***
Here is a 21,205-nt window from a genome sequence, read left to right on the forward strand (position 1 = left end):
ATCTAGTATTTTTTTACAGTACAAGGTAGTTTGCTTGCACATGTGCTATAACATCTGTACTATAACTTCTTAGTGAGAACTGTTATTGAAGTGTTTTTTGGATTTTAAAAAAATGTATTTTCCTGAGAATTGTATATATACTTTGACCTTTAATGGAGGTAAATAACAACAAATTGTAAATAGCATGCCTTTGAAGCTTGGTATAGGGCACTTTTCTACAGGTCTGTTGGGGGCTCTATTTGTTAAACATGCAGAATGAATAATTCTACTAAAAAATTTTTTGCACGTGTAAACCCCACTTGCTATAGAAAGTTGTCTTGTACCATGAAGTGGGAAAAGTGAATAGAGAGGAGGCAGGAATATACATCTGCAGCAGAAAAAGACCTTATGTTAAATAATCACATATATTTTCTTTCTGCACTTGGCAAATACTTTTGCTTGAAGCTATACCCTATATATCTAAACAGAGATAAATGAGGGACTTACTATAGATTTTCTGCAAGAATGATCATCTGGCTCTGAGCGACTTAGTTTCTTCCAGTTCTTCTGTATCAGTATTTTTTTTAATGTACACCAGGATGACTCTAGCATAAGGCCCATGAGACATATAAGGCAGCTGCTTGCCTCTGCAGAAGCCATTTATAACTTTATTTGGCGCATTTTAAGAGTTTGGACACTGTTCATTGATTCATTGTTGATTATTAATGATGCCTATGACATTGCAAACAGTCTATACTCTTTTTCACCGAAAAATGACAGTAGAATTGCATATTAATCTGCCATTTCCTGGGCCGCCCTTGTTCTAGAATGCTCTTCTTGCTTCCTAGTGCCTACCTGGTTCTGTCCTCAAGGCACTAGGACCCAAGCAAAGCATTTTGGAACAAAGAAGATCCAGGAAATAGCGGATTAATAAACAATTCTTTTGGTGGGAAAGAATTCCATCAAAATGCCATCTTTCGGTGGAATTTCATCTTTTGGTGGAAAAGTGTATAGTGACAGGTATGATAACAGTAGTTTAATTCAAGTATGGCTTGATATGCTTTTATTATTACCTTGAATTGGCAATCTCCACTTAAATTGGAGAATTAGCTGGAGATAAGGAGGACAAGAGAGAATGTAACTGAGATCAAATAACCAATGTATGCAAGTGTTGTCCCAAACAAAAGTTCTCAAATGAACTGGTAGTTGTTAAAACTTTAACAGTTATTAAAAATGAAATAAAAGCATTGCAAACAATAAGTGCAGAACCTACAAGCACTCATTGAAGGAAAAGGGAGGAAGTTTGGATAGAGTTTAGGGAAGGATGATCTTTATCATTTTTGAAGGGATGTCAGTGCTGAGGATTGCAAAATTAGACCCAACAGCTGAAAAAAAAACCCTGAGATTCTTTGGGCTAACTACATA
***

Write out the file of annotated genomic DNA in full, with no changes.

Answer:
Here is a 21,205-nt window from a genome sequence, read left to right on the forward strand (position 1 = left end):
ATCTAGTATTTTTTTACAGTACAAGGTAGTTTGCTTGCACATGTGCTATAACATCTGTACTATAACTTCTTAGTGAGAACTGTTATTGAAGTGTTTTTTGGATTTTAAAAAAATGTATTTTCCTGAGAATTGTATATATACTTTGACCTTTAATGGAGGTAAATAACAACAAATTGTAAATAGCATGCCTTTGAAGCTTGGTATAGGGCACTTTTCTACAGGTCTGTTGGGGGCTCTATTTGTTAAACATGCAGAATGAATAATTCTACTAAAAAATTTTTTGCACGTGTAAACCCCACTTGCTATAGAAAGTTGTCTTGTACCATGAAGTGGGAAAAGTGAATAGAGAGGAGGCAGGAATATACATCTGCAGCAGAAAAAGACCTTATGTTAAATAATCACATATATTTTCTTTCTGCACTTGGCAAATACTTTTGCTTGAAGCTATACCCTATATATCTAAACAGAGATAAATGAGGGACTTACTATAGATTTTCTGCAAGAATGATCATCTGGCTCTGAGCGACTTAGTTTCTTCCAGTTCTTCTGTATCAGTATTTTTTTTAATGTACACCAGGATGACTCTAGCATAAGGCCCATGAGACATATAAGGCAGCTGCTTGCCTCTGCAGAAGCCATTTATAACTTTATTTGGCGCATTTTAAGAGTTTGGACACTGTTCATTGATTCATTGTTGATTATTAATGATGCCTATGACATTGCAAACAGTCTATACTCTTTTTCACCGAAAAATGACAGTAGAATTGCATATTAATCTGCCATTTCCTGGGCCGCCCTTGTTCTAGAATGCTCTTCTTGCTTCCTAGTGCCTACCTGGTTCTGTCCTCAAGGCACTAGGACCCAAGCAAAGCATTTTGGAACAAAGAAGATCCAGGAAATAGCGGATTAATAAACAATTCTTTTGGTGGGAAAGAATTCCATCAAAATGCCATCTTTCGGTGGAATTTCATCTTTTGGTGGAAAAGTGTATAGTGACAGGTATGATAACAGTAGTTTAATTCAAGTATGGCTTGATATGCTTTTATTATTACCTTGAATTGGCAATCTCCACTTAAATTGGAGAATTAGCTGGAGATAAGGAGGACAAGAGAGAATGTAACTGAGATCAAATAACCAATGTATGCAAGTGTTGTCCCAAACAAAAGTTCTCAAATGAACTGGTAGTTGTTAAAACTTTAACAGTTATTAAAAATGAAATAAAAGCATTGCAAACAATAAGTGCAGAACCTACAAGCACTCATTGAAGGAAAAGGGAGGAAGTTTGGATAGAGTTTAGGGAAGGATGATCTTTATCATTTTTGAAGGGATGTCAGTGCTGAGGATTGCAAAATTAGACCCAACAGCTGAAAAAAAAACCCTGAGATTCTTTGGGCTAACTACATA